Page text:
Dr. Travis Stork from the hit TV show The Doctors explains diabetic neuropathy.
What are the conditions and treatments for diabetic neuropathy?
According to the American Diabetes Association, a staggering 8 million or more people are living with undiagnosed diabetes in the United States. For this reason, it’s imperative that everyone has an idea of their baseline blood glucose levels so that action can be taken to prevent diabetes and its complications. Diabetic neuropathy is one of those complications. Fortunately, it is not a condition that happens overnight, as symptoms usually worsen over time if diabetes is poorly treated. People with high blood glucose levels are often unknowingly putting themselves at risk for the condition.
There are about 200,000 cases of diabetic neuropathy every year in the U.S. Increased blood glucose levels over time damage nerve fibers, most commonly in the feet and lower extremities, which can lead to loss of normal sensation and severe pain.
Diabetic neuropathy can be difficult to identify because it manifests differently from patient to patient. Symptoms can include any combination of numbness, tingling, burning or even extreme crushing pain in the feet and legs. Some might just notice a loss of sensation in their lower extremities. This loss of sensation is extremely alarming because it puts patients at a higher risk for developing injuries and open sores. These sores and injuries, if left untreated, can lead to amputations as well as life threatening systemic infections. The National Institute of Health estimates more than 60 percent of all non-traumatic lower-limb amputations in the U.S. occur in people with diabetes.
For this reason, it’s recommended that people with diabetes get a foot exam at least once a year with a dedicated specialist. In some cases, symptoms may eventually move to the hands and, in extreme cases, the autonomic nervous system can get involved affecting major organs such as the heart and bladder.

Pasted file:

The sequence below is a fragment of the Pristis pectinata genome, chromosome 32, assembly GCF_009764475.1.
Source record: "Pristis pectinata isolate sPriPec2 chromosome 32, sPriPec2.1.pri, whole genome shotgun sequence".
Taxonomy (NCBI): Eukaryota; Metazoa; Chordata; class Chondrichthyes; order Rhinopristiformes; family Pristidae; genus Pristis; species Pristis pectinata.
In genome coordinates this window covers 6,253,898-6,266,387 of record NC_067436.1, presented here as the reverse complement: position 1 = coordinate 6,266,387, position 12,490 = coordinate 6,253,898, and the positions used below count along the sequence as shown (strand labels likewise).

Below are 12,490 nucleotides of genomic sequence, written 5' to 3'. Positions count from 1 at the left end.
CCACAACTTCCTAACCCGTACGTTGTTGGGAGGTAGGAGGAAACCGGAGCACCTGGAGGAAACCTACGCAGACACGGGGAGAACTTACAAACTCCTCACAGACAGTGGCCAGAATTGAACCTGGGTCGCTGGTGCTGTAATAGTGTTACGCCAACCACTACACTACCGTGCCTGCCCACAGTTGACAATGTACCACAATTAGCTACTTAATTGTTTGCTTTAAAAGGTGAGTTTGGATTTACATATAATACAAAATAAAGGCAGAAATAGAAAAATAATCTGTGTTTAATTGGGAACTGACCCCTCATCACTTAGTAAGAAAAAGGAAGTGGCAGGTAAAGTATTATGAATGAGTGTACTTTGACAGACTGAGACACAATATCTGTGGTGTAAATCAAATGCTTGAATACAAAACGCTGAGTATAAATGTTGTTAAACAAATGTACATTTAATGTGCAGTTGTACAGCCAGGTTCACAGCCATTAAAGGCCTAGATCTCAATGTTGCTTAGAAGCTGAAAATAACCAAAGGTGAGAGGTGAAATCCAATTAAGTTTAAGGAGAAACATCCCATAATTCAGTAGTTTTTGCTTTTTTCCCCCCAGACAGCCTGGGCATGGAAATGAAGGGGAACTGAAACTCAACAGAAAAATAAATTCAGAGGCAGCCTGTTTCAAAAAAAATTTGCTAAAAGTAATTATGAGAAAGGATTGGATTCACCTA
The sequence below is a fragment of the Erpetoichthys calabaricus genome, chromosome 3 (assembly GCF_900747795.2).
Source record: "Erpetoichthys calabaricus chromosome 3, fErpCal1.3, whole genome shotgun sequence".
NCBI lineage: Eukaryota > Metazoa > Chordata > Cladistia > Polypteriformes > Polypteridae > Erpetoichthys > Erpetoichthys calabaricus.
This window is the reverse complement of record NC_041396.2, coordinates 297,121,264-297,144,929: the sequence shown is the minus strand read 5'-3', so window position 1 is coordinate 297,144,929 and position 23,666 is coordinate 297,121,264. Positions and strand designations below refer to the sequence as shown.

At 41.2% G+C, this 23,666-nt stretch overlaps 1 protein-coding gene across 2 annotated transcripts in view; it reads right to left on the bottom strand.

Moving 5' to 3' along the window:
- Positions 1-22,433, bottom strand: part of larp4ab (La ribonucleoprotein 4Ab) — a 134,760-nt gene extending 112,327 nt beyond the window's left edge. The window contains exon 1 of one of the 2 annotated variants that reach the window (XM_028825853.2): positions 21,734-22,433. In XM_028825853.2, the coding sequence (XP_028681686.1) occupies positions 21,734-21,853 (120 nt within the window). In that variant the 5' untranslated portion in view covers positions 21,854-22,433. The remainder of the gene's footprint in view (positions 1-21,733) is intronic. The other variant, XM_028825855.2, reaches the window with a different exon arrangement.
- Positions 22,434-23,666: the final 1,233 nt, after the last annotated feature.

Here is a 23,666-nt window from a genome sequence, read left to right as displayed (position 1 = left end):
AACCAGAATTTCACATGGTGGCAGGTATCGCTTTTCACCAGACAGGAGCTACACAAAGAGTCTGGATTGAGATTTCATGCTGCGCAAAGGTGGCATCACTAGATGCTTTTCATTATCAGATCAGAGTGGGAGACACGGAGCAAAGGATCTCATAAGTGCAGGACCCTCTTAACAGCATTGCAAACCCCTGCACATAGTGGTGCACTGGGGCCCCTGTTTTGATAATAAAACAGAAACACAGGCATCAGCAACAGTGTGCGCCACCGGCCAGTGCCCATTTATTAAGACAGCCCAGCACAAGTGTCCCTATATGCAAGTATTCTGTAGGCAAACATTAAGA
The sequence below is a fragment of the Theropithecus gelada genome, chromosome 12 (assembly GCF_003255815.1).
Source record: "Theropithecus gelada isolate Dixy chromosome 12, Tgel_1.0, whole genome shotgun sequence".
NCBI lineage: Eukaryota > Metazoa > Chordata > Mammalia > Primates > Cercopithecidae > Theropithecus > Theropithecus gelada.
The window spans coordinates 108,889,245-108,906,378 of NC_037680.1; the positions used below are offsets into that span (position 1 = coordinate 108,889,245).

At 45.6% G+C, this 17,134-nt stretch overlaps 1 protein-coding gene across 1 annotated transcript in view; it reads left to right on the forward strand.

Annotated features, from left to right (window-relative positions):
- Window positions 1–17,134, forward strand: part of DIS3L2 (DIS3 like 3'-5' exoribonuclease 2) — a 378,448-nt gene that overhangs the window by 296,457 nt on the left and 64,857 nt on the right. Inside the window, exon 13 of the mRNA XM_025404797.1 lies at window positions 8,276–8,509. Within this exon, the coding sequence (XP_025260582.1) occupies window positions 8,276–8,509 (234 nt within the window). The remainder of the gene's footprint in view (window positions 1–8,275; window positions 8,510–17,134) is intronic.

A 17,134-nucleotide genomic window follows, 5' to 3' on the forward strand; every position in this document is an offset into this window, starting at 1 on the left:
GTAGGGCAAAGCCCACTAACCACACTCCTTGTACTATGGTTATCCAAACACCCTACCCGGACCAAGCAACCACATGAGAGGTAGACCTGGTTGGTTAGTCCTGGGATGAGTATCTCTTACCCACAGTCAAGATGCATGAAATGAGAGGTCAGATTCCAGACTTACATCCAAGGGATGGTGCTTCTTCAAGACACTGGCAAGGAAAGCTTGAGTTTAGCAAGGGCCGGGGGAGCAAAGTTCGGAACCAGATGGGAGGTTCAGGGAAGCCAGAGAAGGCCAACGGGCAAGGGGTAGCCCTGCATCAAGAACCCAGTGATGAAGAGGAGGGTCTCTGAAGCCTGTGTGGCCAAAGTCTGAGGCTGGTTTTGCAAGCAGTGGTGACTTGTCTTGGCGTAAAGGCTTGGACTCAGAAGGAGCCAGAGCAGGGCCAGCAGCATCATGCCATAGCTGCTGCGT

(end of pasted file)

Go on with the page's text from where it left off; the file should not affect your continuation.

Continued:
The best treatment of diabetic neuropathy beyond prevention is control. Once it develops, the condition cannot be cured. Patients can help prevent the symptoms from progressing by closely managing their blood glucose numbers. Making healthier lifestyle choices, such as being more active and eating a cleaner diet, are extremely important. As with all things related to health, quitting smoking is one of the most important changes one can make to reduce the discomfort of diabetic neuropathy.
This condition might seem innocent in its early stages, but it can be a serious and debilitating illness if not monitored and treated appropriately, so have a plan in place and work closely with your healthcare provider to prevent complications.
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Travis Stork, M.D., is a board-certified emergency room physician and the host of the Emmy Award-winning TV series The Doctors. The New York Times best-selling author of The Doctor’s Diet, and The Doctor’s Diet Cookbook. Visit thedoctorstv.com for more information.